James Brown

Galleria Lucio Amello

The images in James Brown’s earlier work were surrounded by a sand-gray background; most of the pieces here, however, show images scratched into black surfaces. One has to search out the form within the blackness—uniform, impenetrable, yet vibrant with a tension between the shiny and the opaque. The blackness extends over the entire canvas and hides in its messy shelter a swarm of signs, neither drawn nor painted, but incised into the thick, compact paint as though into wax. Cracks and scars appear as faces and figures, an arabesque of images in the negative. And these negative forms reveal that the underlying background is multicolored and alive with light, although it is difficult to see through the dense filter.

With these works Brown investigates the deepest roots of color and sign, banishing both to a limbo of confinement. The paintings are in a way more conceptual than figurative, closing a circle in the art of the last thirty years. The passage of Brown’s signs through Indian, African, Egyptian, and finally voodoo forms is rooted in the American interest in primitive cultures that took root in the ’40s, preceding the explosive arrival of action painting. This interest partly stemmed from Surrealism, but involved a much broader research into the primitive—a compelling task for American artists struggling to expand on a visual vocabulary inherited from Europe. For Brown, primitivism both acquires the significance of a return to art’s origins and establishes a basic, pared-down concept of the beautiful.

As Mark Rothko, Ad Reinhardt, and Barnett Newman did, Brown takes the risk of erasing all embellishment. Giving primacy to the color black, he unmoors the viewer. creating a sense of vertigo in a dark abyss. His work shows parallels with the monochrome surfaces of conceptual painting, but his eradication of any facile symbolism, decoration, or narrative is designed to emphasize emotion. Brown’s visual language turns the surface into a place of sorcery, a place to represent the rite of vision.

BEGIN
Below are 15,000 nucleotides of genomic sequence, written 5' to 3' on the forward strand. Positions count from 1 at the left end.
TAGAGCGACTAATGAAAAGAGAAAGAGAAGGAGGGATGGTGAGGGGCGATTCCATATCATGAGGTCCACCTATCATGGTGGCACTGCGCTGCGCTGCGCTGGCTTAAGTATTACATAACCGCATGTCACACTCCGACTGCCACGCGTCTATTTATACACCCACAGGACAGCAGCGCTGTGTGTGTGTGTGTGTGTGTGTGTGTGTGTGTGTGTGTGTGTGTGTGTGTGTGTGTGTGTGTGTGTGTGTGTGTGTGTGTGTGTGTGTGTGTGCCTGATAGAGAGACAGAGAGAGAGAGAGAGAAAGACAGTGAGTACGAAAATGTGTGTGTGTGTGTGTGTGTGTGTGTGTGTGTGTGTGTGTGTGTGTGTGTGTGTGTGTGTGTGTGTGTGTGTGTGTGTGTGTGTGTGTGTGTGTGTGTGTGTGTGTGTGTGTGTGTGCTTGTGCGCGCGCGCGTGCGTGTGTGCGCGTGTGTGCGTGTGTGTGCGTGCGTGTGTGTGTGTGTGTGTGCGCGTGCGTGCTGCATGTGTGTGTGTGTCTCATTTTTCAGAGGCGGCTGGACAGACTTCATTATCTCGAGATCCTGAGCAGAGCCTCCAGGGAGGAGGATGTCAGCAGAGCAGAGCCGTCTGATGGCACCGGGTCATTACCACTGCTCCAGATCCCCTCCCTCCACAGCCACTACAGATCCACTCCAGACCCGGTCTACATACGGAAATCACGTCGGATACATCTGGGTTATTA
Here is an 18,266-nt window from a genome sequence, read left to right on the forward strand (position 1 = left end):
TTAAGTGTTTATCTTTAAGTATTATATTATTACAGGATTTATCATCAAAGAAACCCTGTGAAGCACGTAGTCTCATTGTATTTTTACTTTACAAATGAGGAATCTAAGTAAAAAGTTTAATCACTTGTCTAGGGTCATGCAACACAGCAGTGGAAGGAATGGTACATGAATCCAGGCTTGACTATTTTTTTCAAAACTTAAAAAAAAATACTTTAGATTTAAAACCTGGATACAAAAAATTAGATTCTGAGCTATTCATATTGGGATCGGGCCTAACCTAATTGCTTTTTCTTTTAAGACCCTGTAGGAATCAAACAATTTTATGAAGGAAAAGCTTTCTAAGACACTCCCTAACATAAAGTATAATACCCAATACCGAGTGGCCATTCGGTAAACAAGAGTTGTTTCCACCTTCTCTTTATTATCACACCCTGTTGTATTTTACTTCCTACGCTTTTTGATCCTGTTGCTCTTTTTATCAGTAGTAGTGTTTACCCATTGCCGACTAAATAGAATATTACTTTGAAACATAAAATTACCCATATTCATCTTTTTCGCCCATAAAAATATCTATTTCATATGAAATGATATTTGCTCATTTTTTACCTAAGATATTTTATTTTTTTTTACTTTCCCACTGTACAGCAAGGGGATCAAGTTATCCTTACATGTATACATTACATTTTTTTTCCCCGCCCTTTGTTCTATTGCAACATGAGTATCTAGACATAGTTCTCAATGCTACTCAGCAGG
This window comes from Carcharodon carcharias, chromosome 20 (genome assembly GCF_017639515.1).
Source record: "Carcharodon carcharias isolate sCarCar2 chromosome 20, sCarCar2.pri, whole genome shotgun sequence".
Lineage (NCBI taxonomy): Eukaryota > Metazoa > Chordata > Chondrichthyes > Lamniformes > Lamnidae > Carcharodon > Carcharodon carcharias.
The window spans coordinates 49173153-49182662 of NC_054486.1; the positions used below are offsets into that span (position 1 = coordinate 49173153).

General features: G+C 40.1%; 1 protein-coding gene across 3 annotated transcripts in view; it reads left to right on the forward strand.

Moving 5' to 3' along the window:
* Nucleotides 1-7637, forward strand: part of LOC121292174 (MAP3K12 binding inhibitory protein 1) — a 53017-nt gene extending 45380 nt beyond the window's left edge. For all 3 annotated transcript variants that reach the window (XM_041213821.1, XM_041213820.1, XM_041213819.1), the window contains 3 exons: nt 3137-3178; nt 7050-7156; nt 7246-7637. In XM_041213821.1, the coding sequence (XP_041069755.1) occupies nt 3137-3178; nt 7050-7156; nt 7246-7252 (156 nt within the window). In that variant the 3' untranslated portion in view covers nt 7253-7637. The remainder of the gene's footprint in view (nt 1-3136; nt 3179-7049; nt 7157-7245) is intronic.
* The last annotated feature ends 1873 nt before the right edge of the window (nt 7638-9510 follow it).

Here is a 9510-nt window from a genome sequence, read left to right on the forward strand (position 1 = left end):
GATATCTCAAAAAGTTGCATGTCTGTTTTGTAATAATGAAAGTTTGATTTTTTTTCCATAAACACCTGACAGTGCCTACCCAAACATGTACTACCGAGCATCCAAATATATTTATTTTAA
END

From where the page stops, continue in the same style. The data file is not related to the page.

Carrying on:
Despite his frequent inclusion in shows of graffiti artists, Brown’s stance is quite unlike theirs. His paintings have more in common with formalism, and the elegance of their play of dull and glossy black surfaces, their reductive fracturing of light, may open them to the charge of being ultimately no more than formal exercises. (Perhaps an even more severe approach, with even fewer concessions to elegance, would free them of this charge.) But two sculptures here make clear Brown’s interest in the ritualistic. Made out of found objects, they at first seem to exist within territory already explored by Robert Rauschenberg, but they have an inner power that puts them clearly in the lineage of fetishes and totems. They are like instruments of black magic, or the idols of a cult of ancestor worship. Where Keith Haring’s totems. merely provide skins to be decorated and tattooed, Brown’s idols are plastic translations of spiritual needs. His sculptural forms are sought out, composed, possessed; they offer no chaotic surfaces, but mysterious bodies to be contemplated in rituals of silence.

Ida Panicelli

Translated from the Italian by Meg Shore.